Walking Pneumonia: Symptoms, Causes, And How To Treat This Condition

Lifestyle & Health

Walking pneumonia sounds a title of a horror movie. But it is an informal term for pneumonia that isn’t severe enough to require bed rest. A person who gets walking pneumonia typically doesn’t have to stay in a hospital. You may have walking pneumonia but do not even know about it.

Your doctor may call it “atypical pneumonia” because it has atypical symptoms. In general, this type of pneumonia is caused by a lung infection.

Nearly 2 million people get walking pneumonia from a bacterium called mycoplasma pneumonia in the United States each year. Anyone can get this disease, but it is mostly common in children and adults under the age of 40. People who spend a lot of time in crowded places are more likely to catch it.

What are the signs of walking pneumonia?

The symptoms of walking pneumonia are usually mild, and you may feel like you have a common cold. They include:

- inflammation in the windpipe;

- sore throat;

- persistent dry cough;

- headache.

In some cases, the symptoms may also include:

- flu-like symptoms;

- wheezing;

- chest pain;

- heavy breathing.

Symptoms can be gradually at first and get worse over time. They generally start 15 to 25 days after the contagion.

Although the symptoms can be difficult to distinguish from other respiratory conditions, your doctor can help after talking with you and giving you a physical exam. A chest X-ray is a reliable way to confirm the diagnosis. There is also a blood test that can identify a mycoplasma infection.

How to treat walking pneumonia

Walking pneumonia is usually treated at home, your doctor may prescribe antibiotic therapy depending on the type of bacterium that caused your condition. People generally recover from walking pneumonia on their own, but consultation with your doctor is an important part of the healing process. Make sure that you take all the prescribed medications for the full length, even if you get better before you have taken it all.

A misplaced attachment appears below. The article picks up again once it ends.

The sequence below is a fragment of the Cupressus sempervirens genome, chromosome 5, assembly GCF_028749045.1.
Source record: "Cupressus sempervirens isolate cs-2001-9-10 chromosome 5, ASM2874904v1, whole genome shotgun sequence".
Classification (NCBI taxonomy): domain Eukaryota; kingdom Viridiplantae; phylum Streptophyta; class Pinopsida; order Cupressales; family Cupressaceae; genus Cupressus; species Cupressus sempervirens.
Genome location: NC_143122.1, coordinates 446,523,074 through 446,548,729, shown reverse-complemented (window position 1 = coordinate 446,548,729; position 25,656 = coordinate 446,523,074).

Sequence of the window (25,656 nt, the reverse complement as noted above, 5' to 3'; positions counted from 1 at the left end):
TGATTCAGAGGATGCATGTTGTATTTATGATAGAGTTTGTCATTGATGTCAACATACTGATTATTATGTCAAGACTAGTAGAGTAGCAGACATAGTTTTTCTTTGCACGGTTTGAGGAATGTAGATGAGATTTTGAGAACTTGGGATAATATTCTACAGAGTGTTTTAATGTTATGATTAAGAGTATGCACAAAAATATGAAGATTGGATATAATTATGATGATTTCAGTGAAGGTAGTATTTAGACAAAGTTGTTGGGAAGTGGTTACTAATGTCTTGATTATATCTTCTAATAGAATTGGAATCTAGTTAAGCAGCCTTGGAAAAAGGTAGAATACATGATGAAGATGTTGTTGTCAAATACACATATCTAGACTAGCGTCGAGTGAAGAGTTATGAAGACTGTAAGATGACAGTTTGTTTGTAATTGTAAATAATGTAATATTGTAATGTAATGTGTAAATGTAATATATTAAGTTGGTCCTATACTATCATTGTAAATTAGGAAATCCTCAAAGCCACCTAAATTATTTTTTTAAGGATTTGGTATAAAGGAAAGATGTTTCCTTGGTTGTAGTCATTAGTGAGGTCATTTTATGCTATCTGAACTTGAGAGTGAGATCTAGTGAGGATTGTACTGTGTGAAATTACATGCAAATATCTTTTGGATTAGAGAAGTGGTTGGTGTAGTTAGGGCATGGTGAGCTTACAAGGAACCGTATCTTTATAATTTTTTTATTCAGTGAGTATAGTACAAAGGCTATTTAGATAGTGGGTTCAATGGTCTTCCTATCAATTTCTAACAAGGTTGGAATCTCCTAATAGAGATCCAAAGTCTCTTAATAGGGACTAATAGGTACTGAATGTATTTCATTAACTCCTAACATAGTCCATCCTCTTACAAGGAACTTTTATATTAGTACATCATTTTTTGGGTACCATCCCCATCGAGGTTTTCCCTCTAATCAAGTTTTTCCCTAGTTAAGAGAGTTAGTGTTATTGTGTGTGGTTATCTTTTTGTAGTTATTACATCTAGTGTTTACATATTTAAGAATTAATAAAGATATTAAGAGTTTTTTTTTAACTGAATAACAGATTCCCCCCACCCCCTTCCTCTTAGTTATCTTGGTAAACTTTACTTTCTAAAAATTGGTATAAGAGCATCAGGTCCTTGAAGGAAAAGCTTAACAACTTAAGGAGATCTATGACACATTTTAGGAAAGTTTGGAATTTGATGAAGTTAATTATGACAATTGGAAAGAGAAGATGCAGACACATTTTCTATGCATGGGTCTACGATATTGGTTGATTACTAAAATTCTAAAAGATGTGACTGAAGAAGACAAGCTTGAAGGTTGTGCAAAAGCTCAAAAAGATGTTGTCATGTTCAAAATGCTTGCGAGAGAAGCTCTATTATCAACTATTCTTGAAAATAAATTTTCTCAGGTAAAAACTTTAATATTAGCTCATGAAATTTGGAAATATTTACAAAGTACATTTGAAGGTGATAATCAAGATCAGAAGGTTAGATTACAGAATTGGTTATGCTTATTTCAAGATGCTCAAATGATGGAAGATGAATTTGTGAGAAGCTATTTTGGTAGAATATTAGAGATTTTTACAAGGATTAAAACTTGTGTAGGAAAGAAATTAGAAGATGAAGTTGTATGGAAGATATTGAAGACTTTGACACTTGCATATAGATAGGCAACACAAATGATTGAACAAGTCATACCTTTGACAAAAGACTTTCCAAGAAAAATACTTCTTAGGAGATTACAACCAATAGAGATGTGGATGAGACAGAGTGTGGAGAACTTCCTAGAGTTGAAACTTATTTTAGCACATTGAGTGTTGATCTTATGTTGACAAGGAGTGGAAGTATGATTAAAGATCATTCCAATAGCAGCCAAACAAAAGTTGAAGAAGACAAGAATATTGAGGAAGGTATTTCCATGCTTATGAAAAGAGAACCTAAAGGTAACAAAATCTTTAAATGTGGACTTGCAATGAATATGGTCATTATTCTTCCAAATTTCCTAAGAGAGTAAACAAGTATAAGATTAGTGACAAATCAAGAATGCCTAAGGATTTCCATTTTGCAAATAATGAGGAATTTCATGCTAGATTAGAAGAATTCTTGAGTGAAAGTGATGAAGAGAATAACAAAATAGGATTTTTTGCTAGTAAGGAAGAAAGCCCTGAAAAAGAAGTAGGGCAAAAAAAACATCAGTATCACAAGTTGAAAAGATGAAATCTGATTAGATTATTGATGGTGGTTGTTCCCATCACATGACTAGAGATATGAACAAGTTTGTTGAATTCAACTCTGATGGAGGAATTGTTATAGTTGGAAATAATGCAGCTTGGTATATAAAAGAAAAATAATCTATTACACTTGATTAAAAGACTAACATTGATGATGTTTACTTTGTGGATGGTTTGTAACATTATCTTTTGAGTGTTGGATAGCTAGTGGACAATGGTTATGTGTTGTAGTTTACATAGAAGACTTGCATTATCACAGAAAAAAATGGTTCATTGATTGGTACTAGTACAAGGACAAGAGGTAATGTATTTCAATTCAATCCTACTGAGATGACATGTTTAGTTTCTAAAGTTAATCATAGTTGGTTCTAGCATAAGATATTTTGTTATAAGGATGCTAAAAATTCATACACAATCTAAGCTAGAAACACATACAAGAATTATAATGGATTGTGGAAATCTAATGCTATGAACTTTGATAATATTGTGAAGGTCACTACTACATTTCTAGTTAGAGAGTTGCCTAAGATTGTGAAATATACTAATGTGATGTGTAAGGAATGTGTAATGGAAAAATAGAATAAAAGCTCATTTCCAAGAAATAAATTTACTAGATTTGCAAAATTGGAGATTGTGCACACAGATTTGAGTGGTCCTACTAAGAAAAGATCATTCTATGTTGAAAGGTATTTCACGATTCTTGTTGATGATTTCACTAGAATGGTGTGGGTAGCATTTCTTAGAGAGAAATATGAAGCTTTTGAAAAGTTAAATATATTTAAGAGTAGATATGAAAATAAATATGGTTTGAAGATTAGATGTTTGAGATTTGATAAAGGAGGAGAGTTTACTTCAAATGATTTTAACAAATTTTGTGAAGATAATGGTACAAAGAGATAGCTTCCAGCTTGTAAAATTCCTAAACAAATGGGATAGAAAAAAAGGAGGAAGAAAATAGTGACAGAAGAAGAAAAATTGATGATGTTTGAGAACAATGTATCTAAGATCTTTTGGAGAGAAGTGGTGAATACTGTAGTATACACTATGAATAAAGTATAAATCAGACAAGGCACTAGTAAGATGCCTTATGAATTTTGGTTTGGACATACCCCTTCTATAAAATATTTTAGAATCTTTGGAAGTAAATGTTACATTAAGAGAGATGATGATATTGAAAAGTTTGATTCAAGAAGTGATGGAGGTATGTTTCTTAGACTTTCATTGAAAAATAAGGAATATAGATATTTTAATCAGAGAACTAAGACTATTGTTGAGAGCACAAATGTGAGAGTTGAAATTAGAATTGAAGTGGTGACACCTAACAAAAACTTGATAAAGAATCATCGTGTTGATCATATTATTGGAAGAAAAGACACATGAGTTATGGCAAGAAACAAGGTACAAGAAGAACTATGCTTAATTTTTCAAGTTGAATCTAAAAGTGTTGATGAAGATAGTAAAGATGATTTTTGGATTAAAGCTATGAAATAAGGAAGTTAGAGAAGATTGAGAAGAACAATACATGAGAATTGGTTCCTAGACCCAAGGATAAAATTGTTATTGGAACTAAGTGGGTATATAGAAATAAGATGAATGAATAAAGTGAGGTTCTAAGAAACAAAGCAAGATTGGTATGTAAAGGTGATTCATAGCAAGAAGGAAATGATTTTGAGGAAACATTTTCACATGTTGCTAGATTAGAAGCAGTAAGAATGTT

There is no vaccination for atypical pneumonia, so you can’t completely prevent it. But there are measures you can take to reduce the risk:

1. Be physically active, follow a healthy diet, and get enough sleep. These things will help resist infections.

2. Wash your hands to prevent the infection from spreading.

3. Quit smoking. Cigarettes damage the lungs, and they become more vulnerable to infections.

4. Cover your mouth when you sneeze or cough. Ask others to do the same because coughing and sneezing are the main ways that this type of pneumonia is spread.

Sources: MayoClinic, WebMD, Healthline

READ ALSO: Pneumonia: Symptoms, Risk Factors, And Ways That May Help Prevent It


This post is solely for informational purposes. It is not intended to provide medical advice. Fabiosa doesn’t take responsibility for any possible consequences from any treatment, procedure, exercise, dietary modification, action or application of medication which results from reading or following the information contained in this post. Before undertaking any course of treatment, the reader should consult with their physician or other health care provider.

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